Oakridge Country Club, sans 380 trees, set to host Utah Open
Event gets under way Friday morning
Kristin Murphy, Deseret News
FARMINGTON — Jason Moon remembers the morning of Dec. 1 last year all too well.
He had returned from a trip the night before and his phone started ringing off the hook first thing in the morning and he was told to get to the golf course right away.
The windstorm that had blown in during the night had wreaked havoc at the Oakridge Country Club where Moon has been the course superintendent for the past eight years.
As he toured the course, he could see trees down everywhere.
"I counted 250 that morning and by the time we got back out in the evening and it was up to 380," he said.
You'd think such devastation would have a lasting effect on the golf course, but when the Siegfried & Jensen Utah Open gets under way Friday morning, it will hardly be noticeable to some and shouldn't make much difference from past tournaments at Oakridge.
Starting at 7:30 a.m., 156 golfers will tee off in the annual tournament, which pays $20,000 to the winner with an overall purse of $125,000.
This year's field will include 10 former champions led by two-time winner Clay Ogden, who won last year's Utah Open by a stroke over Zen Brown and James Drew.
The headliner for the tournament is former Masters champion Mike Weir, who has lived in Utah for nearly two decades since graduating from BYU. Weir is coming back from an elbow injury that has caused him to lose his exempt status on the PGA Tour and he hopes to gain some confidence by playing well this week.
Weir will tee off at 8:50 a.m. with former BYU teammate Ryan Rhees and Matthew Johnson.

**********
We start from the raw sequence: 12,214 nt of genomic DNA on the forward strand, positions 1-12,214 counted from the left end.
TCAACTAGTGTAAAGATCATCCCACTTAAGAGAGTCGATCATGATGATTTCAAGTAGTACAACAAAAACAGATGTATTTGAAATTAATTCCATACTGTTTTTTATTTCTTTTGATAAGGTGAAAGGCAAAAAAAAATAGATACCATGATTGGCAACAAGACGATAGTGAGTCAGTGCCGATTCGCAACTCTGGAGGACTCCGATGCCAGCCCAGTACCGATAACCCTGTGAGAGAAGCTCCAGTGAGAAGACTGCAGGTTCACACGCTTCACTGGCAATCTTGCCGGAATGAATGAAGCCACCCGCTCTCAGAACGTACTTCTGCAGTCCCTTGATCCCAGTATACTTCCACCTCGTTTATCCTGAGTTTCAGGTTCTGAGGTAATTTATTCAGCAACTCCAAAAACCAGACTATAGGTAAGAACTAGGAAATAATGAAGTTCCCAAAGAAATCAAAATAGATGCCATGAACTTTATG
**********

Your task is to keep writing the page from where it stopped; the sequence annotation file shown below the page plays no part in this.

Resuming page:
Ogden, who won the tournament in 2007 as well as last year, tees off at 1:50 p.m. with 1981 champion Jimmy Blair and Brett Wayment.
Other former champions playing this week include four Utah natives Boyd Summerhays (2003), Pete Stone (2006), Kim Thompson (2001) and Mike Malaska (1974), along with Nick Mason (2010), Nathan Lashley (2009), Todd Demsey (1998) and Jerry Sneve (1995).
As for the golf course, which first opened in 1956, Moon said last winter's storm may have been a blessing in disguise.
"That day it happened was so devastating, but now that the course is put back together, it's not so bad," he said. "This may have been for the better. It's made the golf course a little easier to take care of and brought some sunlight and air to some places that haven't had it for many years."
Moon said holes 1 and 3 "took a beating" and many trees between 10 and 18 were knocked down as well as trees behind 5 and 12. But the changes won't affect the golfers' scores this week.
"I think it's mostly aesthetics," he said. "You are supposed to play down the center of the fairway, so it won't affect the good players who hit down the middle."
Other top professionals in the tournament include last year's runners-up, Brown and Drew, Steve Schneiter, Dustin Pimm, Chris Moody, Joe Summerhays and the Finau brothers, Tony and Gipper.
Top amateurs include Zac Blair, Devon Purser, Dan Horner, Nick Drost, Jordan Hammer, Justin Keiley, Cole Ogden and 14-year-old Rhett Rasmussen.
After 36 holes, the field will be cut to the low 60 and ties and the final round will be played Sunday.
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